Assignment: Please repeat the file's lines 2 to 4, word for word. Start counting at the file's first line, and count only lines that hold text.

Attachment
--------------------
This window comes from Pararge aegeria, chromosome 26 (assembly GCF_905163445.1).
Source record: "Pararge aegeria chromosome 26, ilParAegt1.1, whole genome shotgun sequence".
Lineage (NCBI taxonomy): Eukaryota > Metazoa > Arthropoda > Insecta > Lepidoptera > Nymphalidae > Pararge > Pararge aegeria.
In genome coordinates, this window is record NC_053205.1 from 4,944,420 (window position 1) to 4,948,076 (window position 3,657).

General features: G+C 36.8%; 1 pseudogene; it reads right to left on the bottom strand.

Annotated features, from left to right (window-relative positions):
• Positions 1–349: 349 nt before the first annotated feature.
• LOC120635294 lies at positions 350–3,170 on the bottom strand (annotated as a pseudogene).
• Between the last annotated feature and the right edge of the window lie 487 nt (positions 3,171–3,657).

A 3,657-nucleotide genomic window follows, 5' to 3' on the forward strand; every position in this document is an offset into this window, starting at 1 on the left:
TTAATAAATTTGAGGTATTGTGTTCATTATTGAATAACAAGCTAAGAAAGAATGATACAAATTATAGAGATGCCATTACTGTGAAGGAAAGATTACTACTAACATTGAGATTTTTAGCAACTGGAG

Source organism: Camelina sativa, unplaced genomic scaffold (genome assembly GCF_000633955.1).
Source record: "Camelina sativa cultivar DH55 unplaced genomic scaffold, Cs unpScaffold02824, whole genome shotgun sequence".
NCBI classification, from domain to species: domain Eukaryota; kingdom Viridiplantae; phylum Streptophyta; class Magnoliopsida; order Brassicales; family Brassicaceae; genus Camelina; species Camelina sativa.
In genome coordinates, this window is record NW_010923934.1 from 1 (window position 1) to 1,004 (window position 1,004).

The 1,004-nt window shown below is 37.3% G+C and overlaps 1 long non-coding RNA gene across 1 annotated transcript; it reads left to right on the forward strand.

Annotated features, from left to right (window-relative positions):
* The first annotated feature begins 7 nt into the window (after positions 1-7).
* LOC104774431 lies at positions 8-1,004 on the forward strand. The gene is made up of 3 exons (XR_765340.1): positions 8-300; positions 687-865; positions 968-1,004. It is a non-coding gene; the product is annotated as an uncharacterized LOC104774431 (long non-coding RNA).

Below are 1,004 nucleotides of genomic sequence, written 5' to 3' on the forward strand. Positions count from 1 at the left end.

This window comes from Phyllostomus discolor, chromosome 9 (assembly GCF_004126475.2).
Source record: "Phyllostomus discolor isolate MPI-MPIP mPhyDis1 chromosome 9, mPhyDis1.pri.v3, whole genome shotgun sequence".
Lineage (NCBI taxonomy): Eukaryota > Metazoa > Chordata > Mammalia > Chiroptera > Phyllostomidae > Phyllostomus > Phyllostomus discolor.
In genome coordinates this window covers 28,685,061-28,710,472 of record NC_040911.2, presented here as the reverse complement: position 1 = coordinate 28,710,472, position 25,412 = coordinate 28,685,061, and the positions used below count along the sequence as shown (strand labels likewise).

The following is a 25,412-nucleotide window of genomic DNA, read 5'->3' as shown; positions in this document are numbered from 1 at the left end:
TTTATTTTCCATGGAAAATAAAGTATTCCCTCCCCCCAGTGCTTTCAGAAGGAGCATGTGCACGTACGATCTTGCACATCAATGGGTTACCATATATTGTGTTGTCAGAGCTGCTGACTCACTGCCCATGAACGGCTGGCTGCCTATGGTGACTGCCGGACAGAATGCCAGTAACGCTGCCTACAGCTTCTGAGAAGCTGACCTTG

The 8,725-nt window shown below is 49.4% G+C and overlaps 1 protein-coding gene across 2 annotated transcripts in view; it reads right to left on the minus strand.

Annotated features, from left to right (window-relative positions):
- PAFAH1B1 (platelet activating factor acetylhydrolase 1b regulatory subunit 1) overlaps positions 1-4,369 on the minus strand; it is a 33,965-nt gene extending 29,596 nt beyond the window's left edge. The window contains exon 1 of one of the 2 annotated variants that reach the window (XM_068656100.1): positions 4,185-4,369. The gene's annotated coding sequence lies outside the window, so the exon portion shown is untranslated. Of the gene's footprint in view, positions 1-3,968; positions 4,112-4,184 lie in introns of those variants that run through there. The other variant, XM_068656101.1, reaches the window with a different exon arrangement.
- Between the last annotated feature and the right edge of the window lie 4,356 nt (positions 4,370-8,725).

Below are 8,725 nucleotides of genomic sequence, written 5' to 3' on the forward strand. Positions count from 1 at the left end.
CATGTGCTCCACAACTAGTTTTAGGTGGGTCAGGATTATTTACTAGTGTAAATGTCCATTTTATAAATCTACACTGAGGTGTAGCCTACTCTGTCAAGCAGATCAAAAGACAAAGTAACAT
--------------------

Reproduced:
Source record: "Pararge aegeria chromosome 26, ilParAegt1.1, whole genome shotgun sequence".
Lineage (NCBI taxonomy): Eukaryota > Metazoa > Arthropoda > Insecta > Lepidoptera > Nymphalidae > Pararge > Pararge aegeria.
In genome coordinates, this window is record NC_053205.1 from 4,944,420 (window position 1) to 4,948,076 (window position 3,657).